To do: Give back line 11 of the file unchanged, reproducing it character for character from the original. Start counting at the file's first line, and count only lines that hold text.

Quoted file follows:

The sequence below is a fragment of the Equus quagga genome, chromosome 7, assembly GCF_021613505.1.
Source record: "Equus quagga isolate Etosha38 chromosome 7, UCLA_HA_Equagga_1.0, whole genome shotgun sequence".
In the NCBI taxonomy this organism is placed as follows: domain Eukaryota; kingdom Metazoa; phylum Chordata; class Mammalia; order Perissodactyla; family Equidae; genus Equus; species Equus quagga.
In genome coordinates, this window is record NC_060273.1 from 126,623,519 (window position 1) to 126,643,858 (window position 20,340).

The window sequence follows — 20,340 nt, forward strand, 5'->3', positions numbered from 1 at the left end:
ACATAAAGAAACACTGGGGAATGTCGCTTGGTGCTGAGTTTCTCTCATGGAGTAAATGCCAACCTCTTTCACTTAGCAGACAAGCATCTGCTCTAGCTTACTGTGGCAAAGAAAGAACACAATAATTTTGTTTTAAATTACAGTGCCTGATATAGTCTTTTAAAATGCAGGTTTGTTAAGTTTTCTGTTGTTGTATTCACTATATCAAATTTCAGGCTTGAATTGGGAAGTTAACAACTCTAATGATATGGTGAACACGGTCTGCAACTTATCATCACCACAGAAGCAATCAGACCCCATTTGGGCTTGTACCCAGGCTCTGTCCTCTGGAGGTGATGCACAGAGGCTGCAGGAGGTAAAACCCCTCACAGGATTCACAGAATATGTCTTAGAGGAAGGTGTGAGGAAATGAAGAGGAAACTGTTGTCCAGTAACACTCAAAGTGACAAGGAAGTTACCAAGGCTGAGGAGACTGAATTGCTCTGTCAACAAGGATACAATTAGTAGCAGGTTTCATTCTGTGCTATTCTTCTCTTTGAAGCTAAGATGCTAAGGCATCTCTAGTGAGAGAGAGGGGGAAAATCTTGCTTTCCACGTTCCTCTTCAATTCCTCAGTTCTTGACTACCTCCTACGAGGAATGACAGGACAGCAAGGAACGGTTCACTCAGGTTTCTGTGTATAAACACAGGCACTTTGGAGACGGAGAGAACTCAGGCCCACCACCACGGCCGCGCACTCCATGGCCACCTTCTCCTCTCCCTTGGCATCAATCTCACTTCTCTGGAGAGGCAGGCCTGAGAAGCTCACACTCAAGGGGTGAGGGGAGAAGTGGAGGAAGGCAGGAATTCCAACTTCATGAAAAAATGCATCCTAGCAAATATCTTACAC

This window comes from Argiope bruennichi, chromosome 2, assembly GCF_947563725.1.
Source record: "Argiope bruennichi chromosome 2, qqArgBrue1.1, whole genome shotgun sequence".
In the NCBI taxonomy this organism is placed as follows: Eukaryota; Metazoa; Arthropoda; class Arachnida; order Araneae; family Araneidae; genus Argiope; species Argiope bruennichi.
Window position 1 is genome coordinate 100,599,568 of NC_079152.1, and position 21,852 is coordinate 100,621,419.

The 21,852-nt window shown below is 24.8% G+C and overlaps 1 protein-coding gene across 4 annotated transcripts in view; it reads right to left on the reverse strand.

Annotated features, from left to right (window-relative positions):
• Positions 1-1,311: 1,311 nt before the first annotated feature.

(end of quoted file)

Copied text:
The 21,852-nt window shown below is 24.8% G+C and overlaps 1 protein-coding gene across 4 annotated transcripts in view; it reads right to left on the reverse strand.